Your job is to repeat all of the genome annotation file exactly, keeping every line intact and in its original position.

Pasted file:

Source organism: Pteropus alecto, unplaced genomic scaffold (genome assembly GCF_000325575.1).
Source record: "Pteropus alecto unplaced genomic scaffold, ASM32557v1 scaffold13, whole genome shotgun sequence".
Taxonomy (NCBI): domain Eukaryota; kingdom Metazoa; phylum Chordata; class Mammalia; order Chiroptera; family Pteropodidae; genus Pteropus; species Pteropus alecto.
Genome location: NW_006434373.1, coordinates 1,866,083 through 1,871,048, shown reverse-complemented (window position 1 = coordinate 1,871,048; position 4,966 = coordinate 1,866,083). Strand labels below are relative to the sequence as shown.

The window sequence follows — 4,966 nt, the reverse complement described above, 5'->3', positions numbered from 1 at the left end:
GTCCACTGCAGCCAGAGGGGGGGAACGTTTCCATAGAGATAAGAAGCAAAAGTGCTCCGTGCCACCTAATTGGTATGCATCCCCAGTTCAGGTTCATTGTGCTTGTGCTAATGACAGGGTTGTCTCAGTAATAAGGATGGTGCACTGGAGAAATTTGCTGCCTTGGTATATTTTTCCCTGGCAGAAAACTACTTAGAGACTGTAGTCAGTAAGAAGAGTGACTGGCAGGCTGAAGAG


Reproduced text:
Source organism: Pteropus alecto, unplaced genomic scaffold (genome assembly GCF_000325575.1).
Source record: "Pteropus alecto unplaced genomic scaffold, ASM32557v1 scaffold13, whole genome shotgun sequence".
Taxonomy (NCBI): domain Eukaryota; kingdom Metazoa; phylum Chordata; class Mammalia; order Chiroptera; family Pteropodidae; genus Pteropus; species Pteropus alecto.
Genome location: NW_006434373.1, coordinates 1,866,083 through 1,871,048, shown reverse-complemented (window position 1 = coordinate 1,871,048; position 4,966 = coordinate 1,866,083). Strand labels below are relative to the sequence as shown.

The window sequence follows — 4,966 nt, the reverse complement described above, 5'->3', positions numbered from 1 at the left end:
GTCCACTGCAGCCAGAGGGGGGGAACGTTTCCATAGAGATAAGAAGCAAAAGTGCTCCGTGCCACCTAATTGGTATGCATCCCCAGTTCAGGTTCATTGTGCTTGTGCTAATGACAGGGTTGTCTCAGTAATAAGGATGGTGCACTGGAGAAATTTGCTGCCTTGGTATATTTTTCCCTGGCAGAAAACTACTTAGAGACTGTAGTCAGTAAGAAGAGTGACTGGCAGGCTGAAGAG